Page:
House GOP votes in secret to bring back earmarks after calling them 'corrupt'

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Republicans voted to return to a system they banned a decade ago.

The House Republican Conference voted by secret ballot on Wednesday to let its members resume requesting earmarks under some circumstances. The move comes after Republicans decried earmarks as "corrupt" and bragged about banning them.

Politico reported that the vote by the caucus was 102 in favor, 84 against on a resolution offered by Rep. Mike Rogers of Alabama. It will House Republicans to obtain earmarks as long as they are disclosed publicly, are justified in writing, and present no ethical conflicts of interest.

When Congress passes appropriations, it determines how much money goes to each agency and program. For years, its members had allocated portions of those funds, called earmarks, to specific projects and contractors — typically in their own states and districts — rather than leave those decisions to the executive branch.

Supporters believe that system gave Congress more of a say in where money went and made deal-making easier. Critics say it fueled corruption and waste.

After a moratorium on earmarks urged by Republicans in 2011, the Democratic House majority announced on Feb. 16 that it would bring back the system, including in the proposal safeguards to ensure earmarks go only to public institutions and nonprofit organizations.

Several House Republicans had blasted Democrats for the decision, suggesting they were returning to a "corrupt" system of "pork." Some longtime GOP lawmakers opposing the return of earmarks had themselves made use of the system.

After the Republican caucus' vote on Rogers' resolution, Rep Warren. Davidson (R-OH) tweeted, "Like bugs headed for a bug light, the @HouseGOP just amended the rules to embrace Democrats' apparently irresistible plan to restore earmarks."

"Earmarks are tools of the DC swamp and Republicans should not participate," tweeted Rep. Ted Budd (R-NC).

"Americans understand what Congress fails to grasp: earmarks go hand-in-hand with corruption," said Rep. Ken Buck (R-CO).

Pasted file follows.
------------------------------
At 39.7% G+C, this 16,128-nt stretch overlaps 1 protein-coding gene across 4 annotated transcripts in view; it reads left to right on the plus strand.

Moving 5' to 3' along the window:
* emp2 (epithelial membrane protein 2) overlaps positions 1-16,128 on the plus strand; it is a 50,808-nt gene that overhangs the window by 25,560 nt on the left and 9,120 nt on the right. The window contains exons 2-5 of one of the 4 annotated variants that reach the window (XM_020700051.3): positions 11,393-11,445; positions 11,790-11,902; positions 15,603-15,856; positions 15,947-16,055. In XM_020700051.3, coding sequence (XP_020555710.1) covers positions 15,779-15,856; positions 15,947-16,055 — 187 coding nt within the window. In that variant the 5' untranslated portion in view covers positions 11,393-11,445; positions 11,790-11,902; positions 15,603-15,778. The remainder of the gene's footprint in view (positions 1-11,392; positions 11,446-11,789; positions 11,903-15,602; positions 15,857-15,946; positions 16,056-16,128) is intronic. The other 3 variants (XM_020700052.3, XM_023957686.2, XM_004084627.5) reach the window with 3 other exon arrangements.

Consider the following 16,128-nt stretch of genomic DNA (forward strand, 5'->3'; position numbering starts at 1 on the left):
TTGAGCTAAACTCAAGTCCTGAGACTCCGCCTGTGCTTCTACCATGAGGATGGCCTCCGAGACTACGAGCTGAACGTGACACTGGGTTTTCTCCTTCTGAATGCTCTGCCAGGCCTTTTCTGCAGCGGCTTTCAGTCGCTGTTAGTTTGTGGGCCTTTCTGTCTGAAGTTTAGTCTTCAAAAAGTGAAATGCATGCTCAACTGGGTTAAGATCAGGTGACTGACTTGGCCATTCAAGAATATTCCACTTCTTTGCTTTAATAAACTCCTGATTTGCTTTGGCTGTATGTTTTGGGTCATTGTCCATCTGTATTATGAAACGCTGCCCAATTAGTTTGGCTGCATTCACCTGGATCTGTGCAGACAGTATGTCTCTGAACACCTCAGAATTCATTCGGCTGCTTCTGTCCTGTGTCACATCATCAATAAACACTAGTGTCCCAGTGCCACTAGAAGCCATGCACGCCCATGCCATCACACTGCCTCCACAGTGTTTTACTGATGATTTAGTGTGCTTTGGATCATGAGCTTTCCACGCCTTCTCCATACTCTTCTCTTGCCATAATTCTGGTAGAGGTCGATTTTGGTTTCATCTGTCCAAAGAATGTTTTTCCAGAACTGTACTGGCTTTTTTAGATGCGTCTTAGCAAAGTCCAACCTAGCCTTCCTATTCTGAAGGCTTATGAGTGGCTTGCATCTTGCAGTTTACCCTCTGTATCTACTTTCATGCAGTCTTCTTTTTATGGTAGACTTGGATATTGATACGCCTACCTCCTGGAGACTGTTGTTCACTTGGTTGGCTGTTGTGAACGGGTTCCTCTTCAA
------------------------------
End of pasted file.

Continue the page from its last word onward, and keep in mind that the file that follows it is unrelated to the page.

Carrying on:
The three were among 18 GOP representatives who signed a pledge on Wednesday not to request any earmarks at all.

But the House GOP vote sharply contrasts with the party's previous rhetoric, which framed congressional Republicans as heroes for stopping earmarks a decade ago.

House Minority Leader Kevin McCarthy's official website bio, still visible as of Wednesday afternoon, notes his role in ending the practice: "In 2008, Kevin successfully fought to include a ban on earmark spending in the Republican Party platform – and when House Republicans took the majority, earmarks were abolished."

Indeed, the 2016 Republican National Committee platform, which was unchanged in 2020, includes, "Our Republican majority ended the practice of earmarks, which often diverted transportation spending to politically favored projects."

McCarthy, Minority Whip Steve Scalise, and Republican Conference Chair Liz Cheney did not immediately respond to inquiries for this story.

Prior to the adoption of the earmark ban, Republicans were the beneficiaries of hundreds of millions of dollars' worth of them.

According to Taxpayers for Common Sense data, McCarthy requested more than $44 million in earmarks between 2008 and 2010. Scalise obtained more than $19 million in earmarks in that time.

Published with permission of The American Independent Foundation.